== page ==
After graduating from college, society says it is time to get a job, an apartment and start on your way to the American dream. But what if that plan is outdated and a year at home after college makes more sense? The math shows that a year back home makes financial sense and it is losing the stigma it had only a few years ago. Letâ€™s take a look at recent trends and why a year in your childhood bedroom may pay dividends for years to come.
More Millennials Moving Back Home
A recent TD Ameritrade survey found 26 percent of millennials in college plan to move back home when they finish school, according to the Pew Research Center. As of last summer, Americans in the 18-34 age range are more likely to live with their parents than any other living situation. It is the first time in 130 years where this is the case. In fact, America is looking quite a bit more like some other regions around the world where multigenerational families are commonplace.
It used to be the case that moving back home was viewed as a sign of failure and a demonstration of an inability to stand on your own two legs. But as a growing number of individuals see it as a financial necessity, this shift to living at home post-college is becoming widely accepted and more of the social norm in 2017.
Potential Savings from 12 Rent Free Months
Before rejecting the idea of a year at home, consider the financial implications. In addition to savings on rent, you can enjoy other benefits such as meals, saving on utilities and laundry privileges.
The median rent for a 1 bedroom apartment is just over $1,200 per month, according to GoBankingRates. Add in utilities, which average around $150 per month, and you have a $1,350 fixed monthly cost to live away from home. That is $16,200 per year you donâ€™t have to pay by moving back home. Of course, these numbers can change dramatically with location, so take that into account when making any decision.
Advocacy group Young Invincibles found millennials earn 20 percent less than baby boomers despite having better educations. Going up against these odds, itâ€™s no wonder so many young people move back home.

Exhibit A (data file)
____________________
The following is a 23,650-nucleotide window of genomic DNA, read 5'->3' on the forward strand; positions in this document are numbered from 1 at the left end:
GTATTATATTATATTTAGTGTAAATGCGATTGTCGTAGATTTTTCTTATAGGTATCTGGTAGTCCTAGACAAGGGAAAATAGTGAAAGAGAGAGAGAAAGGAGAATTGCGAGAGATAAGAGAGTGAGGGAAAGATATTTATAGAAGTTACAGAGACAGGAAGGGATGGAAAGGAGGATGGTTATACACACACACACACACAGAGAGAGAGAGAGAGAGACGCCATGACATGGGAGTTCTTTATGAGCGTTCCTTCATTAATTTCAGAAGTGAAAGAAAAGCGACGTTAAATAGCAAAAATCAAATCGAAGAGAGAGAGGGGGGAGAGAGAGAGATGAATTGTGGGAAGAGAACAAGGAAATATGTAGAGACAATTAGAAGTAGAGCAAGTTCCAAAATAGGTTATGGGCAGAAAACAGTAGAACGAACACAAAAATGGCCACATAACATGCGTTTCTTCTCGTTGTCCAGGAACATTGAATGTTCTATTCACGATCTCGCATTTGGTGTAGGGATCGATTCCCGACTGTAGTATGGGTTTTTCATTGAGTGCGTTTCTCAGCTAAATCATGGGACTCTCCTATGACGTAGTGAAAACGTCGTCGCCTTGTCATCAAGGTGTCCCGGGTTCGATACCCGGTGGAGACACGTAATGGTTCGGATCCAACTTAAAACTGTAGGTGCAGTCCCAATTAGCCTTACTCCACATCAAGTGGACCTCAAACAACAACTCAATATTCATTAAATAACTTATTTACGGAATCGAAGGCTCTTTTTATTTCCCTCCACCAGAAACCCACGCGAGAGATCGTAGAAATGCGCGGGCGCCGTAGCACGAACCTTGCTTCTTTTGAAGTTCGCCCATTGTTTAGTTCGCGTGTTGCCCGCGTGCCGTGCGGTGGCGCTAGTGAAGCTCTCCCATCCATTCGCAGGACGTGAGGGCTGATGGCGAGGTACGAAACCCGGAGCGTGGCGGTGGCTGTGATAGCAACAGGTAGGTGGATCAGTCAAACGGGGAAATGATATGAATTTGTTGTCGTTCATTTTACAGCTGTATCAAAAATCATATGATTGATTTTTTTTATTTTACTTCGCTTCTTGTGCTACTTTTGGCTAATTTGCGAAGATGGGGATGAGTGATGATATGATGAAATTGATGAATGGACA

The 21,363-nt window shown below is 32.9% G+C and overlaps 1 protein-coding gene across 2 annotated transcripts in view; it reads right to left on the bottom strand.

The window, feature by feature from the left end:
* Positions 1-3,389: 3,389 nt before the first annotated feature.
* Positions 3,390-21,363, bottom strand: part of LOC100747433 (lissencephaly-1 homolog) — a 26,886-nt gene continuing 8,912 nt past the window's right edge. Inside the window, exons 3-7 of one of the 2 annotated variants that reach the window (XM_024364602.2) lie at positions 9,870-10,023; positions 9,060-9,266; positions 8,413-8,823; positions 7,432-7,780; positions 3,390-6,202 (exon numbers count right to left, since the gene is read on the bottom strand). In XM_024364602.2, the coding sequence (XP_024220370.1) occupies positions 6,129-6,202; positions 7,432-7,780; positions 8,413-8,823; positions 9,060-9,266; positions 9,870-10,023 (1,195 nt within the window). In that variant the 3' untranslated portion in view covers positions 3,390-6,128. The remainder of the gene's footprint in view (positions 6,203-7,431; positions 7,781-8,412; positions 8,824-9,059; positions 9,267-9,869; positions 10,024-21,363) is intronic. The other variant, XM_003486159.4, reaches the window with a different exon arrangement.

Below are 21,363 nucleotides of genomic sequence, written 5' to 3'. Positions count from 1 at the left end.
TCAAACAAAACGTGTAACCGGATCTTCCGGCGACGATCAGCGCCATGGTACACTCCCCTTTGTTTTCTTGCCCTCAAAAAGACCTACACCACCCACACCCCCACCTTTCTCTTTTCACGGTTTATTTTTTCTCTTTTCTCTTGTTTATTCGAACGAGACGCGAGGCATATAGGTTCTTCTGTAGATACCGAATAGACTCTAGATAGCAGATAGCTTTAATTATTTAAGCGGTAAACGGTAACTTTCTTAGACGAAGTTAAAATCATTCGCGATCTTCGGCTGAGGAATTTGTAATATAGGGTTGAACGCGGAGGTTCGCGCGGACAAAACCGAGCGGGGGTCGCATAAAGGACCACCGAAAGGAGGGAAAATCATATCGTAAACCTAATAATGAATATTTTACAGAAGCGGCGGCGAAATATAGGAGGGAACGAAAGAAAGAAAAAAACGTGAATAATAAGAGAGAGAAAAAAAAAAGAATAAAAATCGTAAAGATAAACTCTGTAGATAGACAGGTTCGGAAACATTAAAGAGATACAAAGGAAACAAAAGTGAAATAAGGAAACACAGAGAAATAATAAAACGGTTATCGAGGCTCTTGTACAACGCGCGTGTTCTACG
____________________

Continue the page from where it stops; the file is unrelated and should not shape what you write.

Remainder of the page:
The Crushing Weight of Student Debt
In 2017, the total student loan debt load in the United States passed $1.4 trillion. That is more than $4,300 for every man, woman and child in the United States. But this money is not owed by every man, woman and child. It is owed by 44 million borrowers. The average graduate of the class of 2016 left school with $37,172 in student loans.
The latest data shows more than 70 percent of students graduating from a four-year college has student debt. With so many young people leaving college with massive loans, it is easy to see why many millennials are struggling with their finances.
Scraping together enough cash for rent, utilities, groceries, insurance and gas can be enough of a challenge for a single person. Add in a $351 monthly payment for student loans, the current average payment for borrowers in their 20s according to Student Loan Hero, and it is clear why so many new grads move back home.
If the average grad can save $16,000 per year by living at home, you could pay off your loans completely with the savings from living at home in two years and four months, if you have an average student loan balance. At $351 per month, that payoff takes about 10 years.
Other Perks: Home-Cooked Meals and Free Laundry
There are some bonus benefits of living at home that go beyond saving money. Living at home is both comfortable and convenient. It leads to some good things such as home cooked meals and activities with family and friends.
If you are looking to expand career opportunities, living at home also puts you back in the center of your old network. Who knows, you might even get an interview out of it. Or at least some good career advice from older classmates or friends of your parents who have more experience.
Don’t forget about other ancillary benefits of living at home. You will have access to a laundry room where you don’t have to worry about a neighbor taking out your clothes if you are not there the moment it buzzes. You also don’t have to worry about getting rolls of quarters and can probably “borrow” detergent from your parents.
If you had a strained family relationship through high school, this is a great opportunity to set things right. There is little more important than a strong, healthy relationship with family. Moving back home, you get a second chance at building a fun and loving relationship with parents, siblings and even pets.
Donâ€™t Rush to Say No to a Year at Home
Even though it is fun to continue the independence of college by moving into a new apartment or house, going home makes sense when considering the numbers.
Ideally living at home leads to aggressive debt payments and savings. Whether you are a new graduate or a parent of a student, donâ€™t rush to say no to the year at home. It could be the right formula for long-term financial success.
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